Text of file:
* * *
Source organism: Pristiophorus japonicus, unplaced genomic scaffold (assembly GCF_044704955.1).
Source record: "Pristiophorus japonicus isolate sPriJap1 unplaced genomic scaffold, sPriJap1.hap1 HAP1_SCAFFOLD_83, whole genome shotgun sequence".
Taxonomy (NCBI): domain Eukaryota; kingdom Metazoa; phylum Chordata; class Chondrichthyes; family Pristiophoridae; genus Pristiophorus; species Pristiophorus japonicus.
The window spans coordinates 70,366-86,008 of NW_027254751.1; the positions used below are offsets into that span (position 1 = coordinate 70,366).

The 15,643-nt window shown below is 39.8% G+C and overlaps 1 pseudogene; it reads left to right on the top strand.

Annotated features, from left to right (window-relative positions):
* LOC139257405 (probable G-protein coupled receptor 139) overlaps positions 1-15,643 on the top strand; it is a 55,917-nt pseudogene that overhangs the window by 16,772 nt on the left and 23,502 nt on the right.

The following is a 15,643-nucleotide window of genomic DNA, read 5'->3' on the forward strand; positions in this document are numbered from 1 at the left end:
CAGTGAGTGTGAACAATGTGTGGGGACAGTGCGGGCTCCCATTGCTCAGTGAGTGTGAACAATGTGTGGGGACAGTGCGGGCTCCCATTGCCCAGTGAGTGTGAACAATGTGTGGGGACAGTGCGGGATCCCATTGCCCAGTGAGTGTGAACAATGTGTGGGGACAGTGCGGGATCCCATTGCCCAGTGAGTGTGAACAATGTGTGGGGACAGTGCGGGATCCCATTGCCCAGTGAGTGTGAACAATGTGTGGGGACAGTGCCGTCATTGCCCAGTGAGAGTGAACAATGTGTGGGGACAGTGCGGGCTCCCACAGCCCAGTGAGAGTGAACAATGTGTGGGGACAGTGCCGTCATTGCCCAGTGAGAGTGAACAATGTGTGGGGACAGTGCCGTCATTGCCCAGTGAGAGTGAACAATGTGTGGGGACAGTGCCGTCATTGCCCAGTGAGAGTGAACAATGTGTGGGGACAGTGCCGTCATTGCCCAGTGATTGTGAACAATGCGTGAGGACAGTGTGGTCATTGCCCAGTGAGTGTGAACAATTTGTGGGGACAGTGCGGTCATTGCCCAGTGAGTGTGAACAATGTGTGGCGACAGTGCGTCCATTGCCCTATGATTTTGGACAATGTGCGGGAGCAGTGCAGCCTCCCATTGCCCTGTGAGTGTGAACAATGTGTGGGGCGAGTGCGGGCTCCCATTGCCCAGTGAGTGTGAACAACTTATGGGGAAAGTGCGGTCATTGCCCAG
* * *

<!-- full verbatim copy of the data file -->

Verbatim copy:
Source organism: Pristiophorus japonicus, unplaced genomic scaffold (assembly GCF_044704955.1).
Source record: "Pristiophorus japonicus isolate sPriJap1 unplaced genomic scaffold, sPriJap1.hap1 HAP1_SCAFFOLD_83, whole genome shotgun sequence".
Taxonomy (NCBI): domain Eukaryota; kingdom Metazoa; phylum Chordata; class Chondrichthyes; family Pristiophoridae; genus Pristiophorus; species Pristiophorus japonicus.
The window spans coordinates 70,366-86,008 of NW_027254751.1; the positions used below are offsets into that span (position 1 = coordinate 70,366).

The 15,643-nt window shown below is 39.8% G+C and overlaps 1 pseudogene; it reads left to right on the top strand.

Annotated features, from left to right (window-relative positions):
* LOC139257405 (probable G-protein coupled receptor 139) overlaps positions 1-15,643 on the top strand; it is a 55,917-nt pseudogene that overhangs the window by 16,772 nt on the left and 23,502 nt on the right.

The following is a 15,643-nucleotide window of genomic DNA, read 5'->3' on the forward strand; positions in this document are numbered from 1 at the left end:
CAGTGAGTGTGAACAATGTGTGGGGACAGTGCGGGCTCCCATTGCTCAGTGAGTGTGAACAATGTGTGGGGACAGTGCGGGCTCCCATTGCCCAGTGAGTGTGAACAATGTGTGGGGACAGTGCGGGATCCCATTGCCCAGTGAGTGTGAACAATGTGTGGGGACAGTGCGGGATCCCATTGCCCAGTGAGTGTGAACAATGTGTGGGGACAGTGCGGGATCCCATTGCCCAGTGAGTGTGAACAATGTGTGGGGACAGTGCCGTCATTGCCCAGTGAGAGTGAACAATGTGTGGGGACAGTGCGGGCTCCCACAGCCCAGTGAGAGTGAACAATGTGTGGGGACAGTGCCGTCATTGCCCAGTGAGAGTGAACAATGTGTGGGGACAGTGCCGTCATTGCCCAGTGAGAGTGAACAATGTGTGGGGACAGTGCCGTCATTGCCCAGTGAGAGTGAACAATGTGTGGGGACAGTGCCGTCATTGCCCAGTGATTGTGAACAATGCGTGAGGACAGTGTGGTCATTGCCCAGTGAGTGTGAACAATTTGTGGGGACAGTGCGGTCATTGCCCAGTGAGTGTGAACAATGTGTGGCGACAGTGCGTCCATTGCCCTATGATTTTGGACAATGTGCGGGAGCAGTGCAGCCTCCCATTGCCCTGTGAGTGTGAACAATGTGTGGGGCGAGTGCGGGCTCCCATTGCCCAGTGAGTGTGAACAACTTATGGGGAAAGTGCGGTCATTGCCCAG